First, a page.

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Comet c/2014 Q2 (Lovejoy)
Wednesday, 14 January 2015
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Comet c/2014 Q2 (Lovejoy) taken by TFRM team on Jan 9, 2015.  False color composite of 5 frames stacking, each one of 60s.

Last Updated ( Wednesday, 14 January 2015 )
 
Presentation
Wednesday, 24 October 2012

Latest highlights:

TFRM-PSES survey status

Since December 2011, and in collaboration with the team of Dr.Ignasi Ribas (ICE-CSIC), the team of the TFRM conducts a field targeted survey based on a input catalog of 556 M-type stars, similar to the one used by MEarth. The survey, called TFRM-PSES, searches super-Earths around Ms stars, taking advantage that the TFRM is able to monitor multiple fields (each one containing ~10-20 M-type target stars) with sufficient cadence and, photometric precision and in the range of 9.0mag < V < 15.5mag.

The current (23 Apr 2014) coverage of the TFRM-PSES survey is that 48 of the 60 catalogued fields have been observed with a median number of epochs of 19.
 
 Catalogued fields with M dwarfs to be observed
 Catalogued fields with M dwarfs to be observed
 
Fields with M dwarfs already observed at least once
Fields with M dwarfs already observed at least once.
 
On the other hand, the total number of covered fields observed at least once during TFRM-PSES survey is 935.
 
Typically, the cadence we are implementing is one field exposure every 35sec.

 

Virgo cluster detail

This image is 800x800 pixel. Original image 4096x4096.

  

The Fabra-ROA telescope at Montsec (TFRM) project consists in the refurbishment of the f/1 50cm Baker-Nunn Camera (BNC) for robotic CCD surveying purposes. It is participated by the Reial Acadèmia de Ciències i Arts de Barcelona - Observatori Fabra, the Real Instituto y Observatorio de la Armada (ROA) and the Departament d'Astronomia i Meteorologia, Universitat de Barcelona.

 

 

The BNC was designed, manufactured and installed at ROA by Smithsonian Institution during late 50s as an optical tracking system for artificial satellites (see the full story ). These wide-field telescopes of 50 cm of aperture were manufactured by Perkin-Elmer (optics) and Boller & Chivens (mechanics) with the highest quality specifications. At early 80s the telescope passed to property of ROA .

The refurbishment project is composed by seven phases already under completion:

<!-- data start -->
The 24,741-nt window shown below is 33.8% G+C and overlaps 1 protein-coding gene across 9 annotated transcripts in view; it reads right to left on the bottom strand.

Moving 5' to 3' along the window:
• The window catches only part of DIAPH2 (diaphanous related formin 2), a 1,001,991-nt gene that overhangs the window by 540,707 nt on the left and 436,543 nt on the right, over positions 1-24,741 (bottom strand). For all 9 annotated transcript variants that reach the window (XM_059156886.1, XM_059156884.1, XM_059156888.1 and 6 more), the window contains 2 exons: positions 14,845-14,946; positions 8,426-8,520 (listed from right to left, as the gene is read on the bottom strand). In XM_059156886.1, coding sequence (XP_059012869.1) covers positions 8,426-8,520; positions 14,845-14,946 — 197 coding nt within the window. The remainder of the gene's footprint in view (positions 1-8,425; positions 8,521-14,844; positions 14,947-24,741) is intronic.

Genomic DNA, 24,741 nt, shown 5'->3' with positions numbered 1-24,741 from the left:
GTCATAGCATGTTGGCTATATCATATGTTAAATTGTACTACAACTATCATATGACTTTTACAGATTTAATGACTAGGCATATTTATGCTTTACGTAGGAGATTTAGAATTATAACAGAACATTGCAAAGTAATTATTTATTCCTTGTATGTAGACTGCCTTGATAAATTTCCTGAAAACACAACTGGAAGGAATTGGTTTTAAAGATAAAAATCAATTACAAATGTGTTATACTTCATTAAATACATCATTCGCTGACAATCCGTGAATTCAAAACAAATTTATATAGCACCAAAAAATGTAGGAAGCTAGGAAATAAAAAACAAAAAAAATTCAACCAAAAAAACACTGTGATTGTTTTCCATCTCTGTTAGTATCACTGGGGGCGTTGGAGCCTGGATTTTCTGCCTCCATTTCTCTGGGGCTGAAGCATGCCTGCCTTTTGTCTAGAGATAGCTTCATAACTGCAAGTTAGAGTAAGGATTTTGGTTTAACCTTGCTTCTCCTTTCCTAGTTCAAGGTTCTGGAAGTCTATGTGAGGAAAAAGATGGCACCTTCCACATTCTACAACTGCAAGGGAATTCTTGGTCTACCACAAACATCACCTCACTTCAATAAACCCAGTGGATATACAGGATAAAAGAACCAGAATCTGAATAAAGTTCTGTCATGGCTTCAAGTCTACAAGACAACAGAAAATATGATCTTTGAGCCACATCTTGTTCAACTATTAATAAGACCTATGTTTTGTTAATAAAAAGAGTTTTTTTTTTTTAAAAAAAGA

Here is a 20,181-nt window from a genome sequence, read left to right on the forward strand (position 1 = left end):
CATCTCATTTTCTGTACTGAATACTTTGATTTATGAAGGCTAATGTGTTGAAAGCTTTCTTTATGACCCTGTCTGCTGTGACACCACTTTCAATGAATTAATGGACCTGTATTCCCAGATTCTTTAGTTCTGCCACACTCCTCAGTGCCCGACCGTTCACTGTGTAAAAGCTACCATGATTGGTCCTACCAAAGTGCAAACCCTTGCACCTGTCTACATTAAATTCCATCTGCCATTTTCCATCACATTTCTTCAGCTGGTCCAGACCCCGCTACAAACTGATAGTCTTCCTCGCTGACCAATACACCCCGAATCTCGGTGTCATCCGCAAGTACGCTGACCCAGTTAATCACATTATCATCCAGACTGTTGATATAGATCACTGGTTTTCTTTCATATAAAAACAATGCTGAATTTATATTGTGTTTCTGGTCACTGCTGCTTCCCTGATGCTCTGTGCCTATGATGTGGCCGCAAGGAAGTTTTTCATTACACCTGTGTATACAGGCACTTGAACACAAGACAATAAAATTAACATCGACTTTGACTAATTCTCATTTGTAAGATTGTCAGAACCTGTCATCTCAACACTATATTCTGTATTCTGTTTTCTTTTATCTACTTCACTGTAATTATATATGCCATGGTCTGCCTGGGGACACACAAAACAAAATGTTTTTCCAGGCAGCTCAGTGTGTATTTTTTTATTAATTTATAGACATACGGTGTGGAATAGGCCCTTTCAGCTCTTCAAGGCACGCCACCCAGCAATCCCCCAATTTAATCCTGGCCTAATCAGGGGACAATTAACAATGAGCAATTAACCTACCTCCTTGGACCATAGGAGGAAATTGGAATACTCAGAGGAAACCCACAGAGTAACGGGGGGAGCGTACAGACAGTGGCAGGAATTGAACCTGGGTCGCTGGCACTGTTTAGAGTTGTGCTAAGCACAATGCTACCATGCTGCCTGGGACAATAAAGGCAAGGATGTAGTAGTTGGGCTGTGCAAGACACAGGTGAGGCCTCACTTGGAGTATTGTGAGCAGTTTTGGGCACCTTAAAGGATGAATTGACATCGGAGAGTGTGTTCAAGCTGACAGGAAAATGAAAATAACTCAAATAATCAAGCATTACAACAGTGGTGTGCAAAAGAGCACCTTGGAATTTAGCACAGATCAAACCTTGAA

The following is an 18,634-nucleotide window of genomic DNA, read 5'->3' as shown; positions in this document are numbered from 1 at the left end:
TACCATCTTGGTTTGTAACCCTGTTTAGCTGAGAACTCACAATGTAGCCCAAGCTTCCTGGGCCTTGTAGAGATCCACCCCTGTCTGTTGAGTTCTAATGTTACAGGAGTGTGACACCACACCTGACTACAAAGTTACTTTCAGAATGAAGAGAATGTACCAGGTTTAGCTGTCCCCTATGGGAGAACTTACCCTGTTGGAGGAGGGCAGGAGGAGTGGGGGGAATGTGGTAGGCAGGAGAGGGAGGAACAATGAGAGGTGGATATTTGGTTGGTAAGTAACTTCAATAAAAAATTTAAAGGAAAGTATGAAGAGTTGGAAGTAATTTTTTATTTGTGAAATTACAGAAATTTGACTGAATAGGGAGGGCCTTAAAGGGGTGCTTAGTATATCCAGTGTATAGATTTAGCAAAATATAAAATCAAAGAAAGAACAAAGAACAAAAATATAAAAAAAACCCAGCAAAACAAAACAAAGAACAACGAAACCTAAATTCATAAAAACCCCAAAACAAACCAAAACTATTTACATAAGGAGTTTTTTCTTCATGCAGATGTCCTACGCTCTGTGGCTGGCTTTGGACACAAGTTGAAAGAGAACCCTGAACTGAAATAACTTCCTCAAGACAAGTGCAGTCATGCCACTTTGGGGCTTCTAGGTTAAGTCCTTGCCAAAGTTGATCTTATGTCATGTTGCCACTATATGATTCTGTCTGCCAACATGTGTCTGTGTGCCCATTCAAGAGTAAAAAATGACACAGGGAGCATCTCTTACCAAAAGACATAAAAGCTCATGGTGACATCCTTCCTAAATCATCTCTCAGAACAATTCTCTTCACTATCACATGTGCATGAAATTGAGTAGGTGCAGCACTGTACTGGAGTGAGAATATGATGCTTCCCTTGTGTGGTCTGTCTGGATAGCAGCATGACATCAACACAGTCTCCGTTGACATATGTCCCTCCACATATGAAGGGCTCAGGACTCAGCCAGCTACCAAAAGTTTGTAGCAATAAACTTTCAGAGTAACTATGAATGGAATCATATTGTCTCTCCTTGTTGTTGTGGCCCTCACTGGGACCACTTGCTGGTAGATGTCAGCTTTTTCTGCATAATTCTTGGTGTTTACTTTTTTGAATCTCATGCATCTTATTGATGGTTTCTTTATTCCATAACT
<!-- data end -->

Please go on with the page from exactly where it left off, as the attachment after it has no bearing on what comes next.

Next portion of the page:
1. optical refiguring to maximize the useful FOV with a CCD camera and the throughput of the system,
  2. mechanical modification to convert the original alt-azimuthal mount into equatorial and enable its complete automatization.
  3. design and manufacture of a completely new, tip-tilt adjustable assembly and a 10µm-accurate focus system for the CCD camera. 
  4. design of a new software which enables the control of all the devices of the observatory in both remote and robotic modes.
  5. construction of an enclosure, with both moving roof and South wall, to host and protect the telescope against the enviromental conditions. This includes monitoring web-cameras and a weather station.
  6. design and construction of an electronic system which control the axis motions of the telescope, mobile parts of the enclosure, environmental control instruments, camara focus motor, etc.
  7. Final installation of the instrument at the observing site.
 
Currently, the TFRM is fully operative in both remote and robotic modes. It has just started a few-month commissioning period in order to check and verify its complete performance and reliability. Once the completion of such period, the TFRM will offer its capabilities to the international scientific community.
 
Image
Illustration of 4.4ºx4.4º Baker-Nunn field of view
Its most rellevant specification is the outstanding field of view (FOV). While before the optics refiguring with curved photographic film the system offered 5°x30° with a spot size inferior to 20µm throughout the field, 4.4°x4.4º are available with similar optical signature using a 4kx4k 9µm-sized pixel CCD. The figure on the left is our first technical image of M31 taken at the testing site at San Fernando Observatory. The image illustrates the huge FOV of the BNC in comparison to the Moon angular size.
 
The BNC is installed in a privileged area of the Catalan Pre-Pyrenees, at the summit of the Montsec d'Ares (Sant Esteve de la Sarga, Lleida). This site already hosts another observing facility which is pioneered by the Consorci del Montsec.
 

 

Last Updated ( Wednesday, 23 April 2014 )